Today, the Lebanese University, Lebanon’s only public university, has about 1,700 students from Syria, according to Chamli. “Because our university is a public one, many refugees want to study here because of the low tuition fees,” she said. “Still, the university and students are facing great difficulties.”
Problems that refugee students encounter, Chamli said, include differences in instructional language, style and methods from those they were accustomed to in Syria. And they’re arriving at a time when the university is struggling to provide basic supplies and serve Lebanese students first.
That underscores the importance of the Mediterranean Universities Union’s project, Chamli said. “It will help the university to provide guidance services to Syrian students, not just education, which is a very important role,” she said.
Currently, the organization is training staff members for the support units in the participating universities on best practices to reach and communicate with refugee students and provide all possible assistance to enable them to resume their university studies.
Each unit should also include a social worker to provide psychological support to students. (See a related article, “Refugee Youth Traumatized by War: Overwhelmed, Understudied.”)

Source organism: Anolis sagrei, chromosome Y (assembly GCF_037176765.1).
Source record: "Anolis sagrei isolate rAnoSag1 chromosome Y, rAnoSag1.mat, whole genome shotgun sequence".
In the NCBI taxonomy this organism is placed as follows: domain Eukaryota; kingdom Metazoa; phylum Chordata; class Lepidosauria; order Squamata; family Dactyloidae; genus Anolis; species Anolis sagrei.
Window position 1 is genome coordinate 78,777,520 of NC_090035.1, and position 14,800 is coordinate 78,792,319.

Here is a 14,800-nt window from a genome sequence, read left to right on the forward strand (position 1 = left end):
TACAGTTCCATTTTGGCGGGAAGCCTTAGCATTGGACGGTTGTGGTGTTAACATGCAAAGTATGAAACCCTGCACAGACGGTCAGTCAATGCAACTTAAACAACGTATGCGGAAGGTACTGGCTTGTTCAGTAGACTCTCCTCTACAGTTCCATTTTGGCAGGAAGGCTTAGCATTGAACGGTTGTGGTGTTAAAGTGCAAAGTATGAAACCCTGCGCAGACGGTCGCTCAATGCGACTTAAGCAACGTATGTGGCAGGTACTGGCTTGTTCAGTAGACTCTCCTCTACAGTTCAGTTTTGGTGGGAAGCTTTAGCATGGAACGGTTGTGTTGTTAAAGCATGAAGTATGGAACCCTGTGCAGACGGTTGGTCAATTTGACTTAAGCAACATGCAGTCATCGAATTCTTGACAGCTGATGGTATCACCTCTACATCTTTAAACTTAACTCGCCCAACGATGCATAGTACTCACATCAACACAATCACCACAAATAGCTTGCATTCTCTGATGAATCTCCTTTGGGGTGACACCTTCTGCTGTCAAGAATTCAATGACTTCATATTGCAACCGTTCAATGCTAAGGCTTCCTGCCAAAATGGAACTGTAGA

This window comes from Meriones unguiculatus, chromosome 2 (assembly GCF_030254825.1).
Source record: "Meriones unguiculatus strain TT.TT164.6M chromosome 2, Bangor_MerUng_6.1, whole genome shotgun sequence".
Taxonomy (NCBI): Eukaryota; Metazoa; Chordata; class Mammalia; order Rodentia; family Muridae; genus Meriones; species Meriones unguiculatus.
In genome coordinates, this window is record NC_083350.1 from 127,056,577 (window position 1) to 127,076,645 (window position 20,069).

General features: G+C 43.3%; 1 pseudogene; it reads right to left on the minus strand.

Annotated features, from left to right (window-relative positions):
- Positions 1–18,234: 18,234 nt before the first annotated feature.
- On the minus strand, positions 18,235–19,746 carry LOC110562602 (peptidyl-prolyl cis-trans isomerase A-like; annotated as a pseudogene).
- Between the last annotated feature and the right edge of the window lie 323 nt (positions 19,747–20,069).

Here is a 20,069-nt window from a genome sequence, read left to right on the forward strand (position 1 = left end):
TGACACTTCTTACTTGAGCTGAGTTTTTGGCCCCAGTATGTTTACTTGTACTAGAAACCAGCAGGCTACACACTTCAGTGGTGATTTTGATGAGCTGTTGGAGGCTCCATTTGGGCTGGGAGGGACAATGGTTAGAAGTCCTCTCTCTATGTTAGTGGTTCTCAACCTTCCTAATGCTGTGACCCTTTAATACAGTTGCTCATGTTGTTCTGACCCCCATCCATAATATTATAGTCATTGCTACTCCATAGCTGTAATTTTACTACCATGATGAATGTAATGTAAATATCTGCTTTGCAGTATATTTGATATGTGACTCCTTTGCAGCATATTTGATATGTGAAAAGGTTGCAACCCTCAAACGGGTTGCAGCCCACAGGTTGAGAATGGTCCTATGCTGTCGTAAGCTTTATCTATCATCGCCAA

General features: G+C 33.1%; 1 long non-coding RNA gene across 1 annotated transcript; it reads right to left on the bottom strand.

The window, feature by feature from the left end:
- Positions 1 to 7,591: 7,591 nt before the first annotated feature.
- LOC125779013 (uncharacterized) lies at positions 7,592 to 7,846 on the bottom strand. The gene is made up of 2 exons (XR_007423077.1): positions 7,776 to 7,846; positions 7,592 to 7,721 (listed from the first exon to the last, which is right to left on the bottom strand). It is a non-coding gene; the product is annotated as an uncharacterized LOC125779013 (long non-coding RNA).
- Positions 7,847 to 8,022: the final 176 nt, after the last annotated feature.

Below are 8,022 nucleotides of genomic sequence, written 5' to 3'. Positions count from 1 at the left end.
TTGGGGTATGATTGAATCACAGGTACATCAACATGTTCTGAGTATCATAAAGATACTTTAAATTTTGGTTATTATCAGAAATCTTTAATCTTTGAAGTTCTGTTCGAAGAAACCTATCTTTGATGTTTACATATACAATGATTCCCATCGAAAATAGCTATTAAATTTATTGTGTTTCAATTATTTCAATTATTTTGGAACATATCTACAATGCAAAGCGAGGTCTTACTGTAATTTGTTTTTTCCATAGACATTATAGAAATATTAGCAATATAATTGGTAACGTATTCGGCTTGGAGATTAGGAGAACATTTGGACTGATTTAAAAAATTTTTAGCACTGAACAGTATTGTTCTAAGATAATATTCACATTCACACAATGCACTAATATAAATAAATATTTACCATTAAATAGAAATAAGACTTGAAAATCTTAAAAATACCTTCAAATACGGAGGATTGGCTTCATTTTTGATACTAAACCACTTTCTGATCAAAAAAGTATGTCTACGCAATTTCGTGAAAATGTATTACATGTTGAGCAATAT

Rand Hammoudi, the director of international relations at the University of Duhok, believes that dealing with refugee and displaced students is not easy. Most of them have witnessed tragic events, she said. “Universities can play a key role in supporting students at a psychological level rather than at the educational one alone,” she said.
Di Donato believes that the project “helps to keep university doors open to all.” The support units, he says, will serve not only university students but also those who want to complete their university studies, including local students who may need counseling or psychological support.
Regarding efforts to reach potential refugee students, di Donato said the project is carrying out awareness campaigns and visiting refugee camps to explain the services the units will provide. “We are in contact with international institutions working in refugee relief to help us inform the youth about the services of our units,” he said.
The project receives financial support from the European Union’s Erasmus+ Program and its Key Action 2 progam for capacity building in higher education. It is also working in coordination with international partners such as the Hopes project (Higher and Further Education Opportunities and Perspectives for Syrians), the British Council, and the German Academic Exchange Service (DAAD). Several European universities are also assisting the project.
“It is important to combine efforts, share experiences and avoid reinventing the wheel,” said di Donato. “The crisis is serious and the race against time must be reduced to minimize losses.”
Although it’s too early to judge the project’s success in reaching and communicating with potential students, di Donato hopes the project will have a clear impact that can be used later in Syria. “We are working hard to make the experiment a success,” he said. “Maybe it will be used later in Syria’s universities. That would be great.”